In total, there were 1322, 1349, and 976 ophthalmology visits from February 15th to July 31st in the years 2018, 2019, and 2020 respectively. There was a reduction in total visits in 2020 compared to the 2018 and 2019 mean by 27% overall, which was most stark in the months of April (41%), March (34%), May (32%), and June (86%) [p<0.001]. The differences in total visits in the two week February period and July month from 2020 compared to the 2018 and 2019 visit mean were not significant. There was a stark reduction in 2020 Moran Eye Center after-hours visits compared to 2018 and 2019 during the studied time period (Figure 1). This reduction was significantly greater than the reduction in emergency room consultations and triage center visits (96% reduction, p<0.001 vs. 9.4%, p=0.10 and 7.7%, p<0.02 reduction). In each 15-day time block, the after-hours visits were significantly reduced; emergency room consultations and Walk-In Triage Clinic visits were reduced during some lockdown period time blocks (Figure 2). Walk-In Triage Clinic visits were significantly reduced when compared from 2020 to 2018/2019 average during the March/April time period, but not during the February or May/June/July period (Figure 3). Combined emergency room and after-hours visits were significantly reduced during both the March/April lockdown period as well as the May/June/July easing period.
During a global pandemic, the changes in seeking medical care have affected ophthalmology clinic visits, surgical cases, and emergency visits. Our data shows a generalized decrease in visits not only during the lockdown period, but also during the months afterwards when restrictions were eased. The cohort that was most affected was the Moran after-hours visits. These are usually populated with patients that call in after normal business hours, speak with a resident-trainee on call and are directed to present to the Moran Eye Center. The decrease in visits was likely influenced by the routing of patients who might be at risk for COVID-19 with ocular symptoms of conjunctivitis, potential recent travel and/or exposures, or systemic symptoms to the emergency room where they could receive testing and proper isolation, instead of presenting directly to the Moran Eye Center. However, the combination of emergency room visits and after-hours visits in 2020 were significantly lower than the 2019/2018 numbers and thus were not merely shunted from the Moran after-hours visits to the emergency room or to the Walk-In Triage Clinic the next day. The fact that this was the case both during the lockdown period and during the easing period signifies that there was likely a group in the population that was not presenting for emergent eye care that would have done so usually. It is likely that both governmental mandates during a lockdown period as well as generalized concern about COVID-19 even during an easing period had an effect on frequency of patient presentations (Figure 4).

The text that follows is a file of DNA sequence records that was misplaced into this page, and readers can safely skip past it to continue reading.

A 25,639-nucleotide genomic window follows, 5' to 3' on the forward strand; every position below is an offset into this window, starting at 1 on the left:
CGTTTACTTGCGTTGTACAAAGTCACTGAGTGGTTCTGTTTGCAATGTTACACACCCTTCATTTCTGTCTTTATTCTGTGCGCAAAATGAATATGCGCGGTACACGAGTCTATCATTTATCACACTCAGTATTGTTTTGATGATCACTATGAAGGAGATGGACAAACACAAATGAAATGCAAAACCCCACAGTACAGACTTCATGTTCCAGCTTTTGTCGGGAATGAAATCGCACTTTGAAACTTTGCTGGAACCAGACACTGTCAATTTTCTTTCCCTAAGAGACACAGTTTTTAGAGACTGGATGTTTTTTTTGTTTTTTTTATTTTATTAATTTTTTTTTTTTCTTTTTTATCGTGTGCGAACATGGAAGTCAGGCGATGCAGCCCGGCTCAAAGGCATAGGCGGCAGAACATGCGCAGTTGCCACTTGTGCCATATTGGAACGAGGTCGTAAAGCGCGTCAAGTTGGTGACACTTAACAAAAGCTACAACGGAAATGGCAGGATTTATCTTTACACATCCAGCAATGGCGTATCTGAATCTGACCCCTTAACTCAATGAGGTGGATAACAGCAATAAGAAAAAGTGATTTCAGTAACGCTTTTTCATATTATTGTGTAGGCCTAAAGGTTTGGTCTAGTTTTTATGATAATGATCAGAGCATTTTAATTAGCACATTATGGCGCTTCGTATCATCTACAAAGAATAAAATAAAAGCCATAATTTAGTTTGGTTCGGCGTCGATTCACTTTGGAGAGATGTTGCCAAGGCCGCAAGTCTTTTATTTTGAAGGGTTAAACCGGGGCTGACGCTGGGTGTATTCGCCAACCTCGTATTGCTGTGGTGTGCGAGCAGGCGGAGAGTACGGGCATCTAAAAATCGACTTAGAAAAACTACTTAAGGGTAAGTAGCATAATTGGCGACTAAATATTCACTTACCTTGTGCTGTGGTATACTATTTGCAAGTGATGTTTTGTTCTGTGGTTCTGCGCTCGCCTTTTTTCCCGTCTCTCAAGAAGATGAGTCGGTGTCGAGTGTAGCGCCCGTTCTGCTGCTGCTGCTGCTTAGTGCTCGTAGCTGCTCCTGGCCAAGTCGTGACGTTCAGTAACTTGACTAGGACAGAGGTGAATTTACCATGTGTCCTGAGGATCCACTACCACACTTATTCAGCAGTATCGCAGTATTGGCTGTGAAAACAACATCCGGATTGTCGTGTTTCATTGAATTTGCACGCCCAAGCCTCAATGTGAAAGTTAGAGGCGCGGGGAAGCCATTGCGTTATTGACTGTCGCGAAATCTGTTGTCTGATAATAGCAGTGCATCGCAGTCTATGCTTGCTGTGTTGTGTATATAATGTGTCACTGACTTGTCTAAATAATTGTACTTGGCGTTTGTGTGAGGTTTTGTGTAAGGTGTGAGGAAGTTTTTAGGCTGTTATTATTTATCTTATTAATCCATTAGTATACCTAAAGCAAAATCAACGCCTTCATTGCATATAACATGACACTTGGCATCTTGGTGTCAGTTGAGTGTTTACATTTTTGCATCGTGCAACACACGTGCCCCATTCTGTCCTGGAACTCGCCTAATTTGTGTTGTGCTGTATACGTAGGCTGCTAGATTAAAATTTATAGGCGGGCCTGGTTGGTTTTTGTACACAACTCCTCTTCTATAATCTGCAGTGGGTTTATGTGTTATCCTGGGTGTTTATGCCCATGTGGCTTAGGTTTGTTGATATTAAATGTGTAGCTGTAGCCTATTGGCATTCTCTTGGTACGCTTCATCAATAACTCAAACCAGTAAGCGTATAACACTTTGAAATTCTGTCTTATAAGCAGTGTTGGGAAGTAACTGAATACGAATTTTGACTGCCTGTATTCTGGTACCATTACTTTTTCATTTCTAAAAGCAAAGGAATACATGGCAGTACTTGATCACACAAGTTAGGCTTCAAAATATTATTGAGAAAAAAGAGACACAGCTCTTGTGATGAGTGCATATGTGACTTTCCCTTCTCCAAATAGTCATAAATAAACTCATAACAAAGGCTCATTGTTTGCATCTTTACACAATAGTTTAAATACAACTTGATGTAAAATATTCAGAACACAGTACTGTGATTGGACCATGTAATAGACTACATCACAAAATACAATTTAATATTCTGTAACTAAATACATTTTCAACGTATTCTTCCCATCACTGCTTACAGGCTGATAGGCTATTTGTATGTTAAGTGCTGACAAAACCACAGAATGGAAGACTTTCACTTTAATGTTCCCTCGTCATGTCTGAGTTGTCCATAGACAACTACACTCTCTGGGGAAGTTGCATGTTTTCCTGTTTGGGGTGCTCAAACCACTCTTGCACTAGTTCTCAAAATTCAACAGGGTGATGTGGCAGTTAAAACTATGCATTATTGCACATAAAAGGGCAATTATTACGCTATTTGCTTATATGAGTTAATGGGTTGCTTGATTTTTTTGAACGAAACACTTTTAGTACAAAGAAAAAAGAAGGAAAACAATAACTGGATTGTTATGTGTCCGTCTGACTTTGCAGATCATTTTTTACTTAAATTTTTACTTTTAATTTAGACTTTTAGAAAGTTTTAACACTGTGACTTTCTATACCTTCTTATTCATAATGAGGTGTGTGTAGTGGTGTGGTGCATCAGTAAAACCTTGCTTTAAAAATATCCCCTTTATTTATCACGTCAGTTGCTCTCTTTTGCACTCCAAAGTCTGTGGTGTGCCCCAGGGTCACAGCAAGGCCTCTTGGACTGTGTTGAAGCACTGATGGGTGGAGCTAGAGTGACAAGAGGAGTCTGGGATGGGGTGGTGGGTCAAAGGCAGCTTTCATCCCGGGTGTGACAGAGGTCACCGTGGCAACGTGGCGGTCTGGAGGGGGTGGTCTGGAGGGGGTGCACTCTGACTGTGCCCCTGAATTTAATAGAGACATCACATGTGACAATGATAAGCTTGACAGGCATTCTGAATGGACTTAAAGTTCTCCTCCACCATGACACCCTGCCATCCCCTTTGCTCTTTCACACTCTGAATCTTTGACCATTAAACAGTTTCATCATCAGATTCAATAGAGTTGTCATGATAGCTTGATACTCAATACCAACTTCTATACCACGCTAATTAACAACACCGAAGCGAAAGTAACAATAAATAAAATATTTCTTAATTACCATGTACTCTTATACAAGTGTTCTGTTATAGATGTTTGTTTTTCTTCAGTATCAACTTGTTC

The Moran Walk-In Triage Clinic did have a reduction in visits during the lockdown period that was significant, however during the easing period; the visits were consistent with past years’ volume. This may suggest that patients and/or providers are more comfortable with patients presenting to a daytime walk-in clinic during the Covid-19 era, than to an emergency room setting or even an after-hours setting.
In late 2020, Covid-19 counts have increased as a result of indoor gatherings and holiday-based social events [16-18]. Future case counts are difficult to predict as emerging vaccines, varying levels of public compliance with recommended social distancing measures, appearance of mutated Covid-19 variants and different governmental responses contribute to varying case counts and practice climates in each area. For example, in late 2020, California reinstituted strict stay-at-home mandates due to increasing ICU bed occupancy 18. In lockdown periods, ophthalmology departments, especially in the academic setting, should make efforts to be available to patients who may not feel comfortable seeking emergent care. In one lockdown-era study, academic ophthalmology practices were found to be less available to patients needing appointments [15,19]. In such situations, ophthalmology departments may need to employ strategies such as creating open care ophthalmology walk-in clinics, utilizing triage screening tools, and expanding telemedicine efforts in order to reach patients that may not present otherwise [20-24]. Departments should be mindful of vulnerable populations such as immunocompromised and the elderly and ensure that they are following up appropriately and safely. It is also important to encourage the public to continue to seek eye care when needed and develop creative screening tools.
In 2020, patients seeking ophthalmology care at our institution decreased substantially especially in after-hours visits. As the Covid-19 pandemic has remained a concern, similar patterns may continue. It is important to continue to develop ophthalmology open care walk-in clinics, telemedicine, and educate the public on proper follow up. Academic centers can lead the way in these changes in order to provide for patients in the community.
Declaration of Conflicts of Interest
None of the authors has any competing interests, financial or otherwise.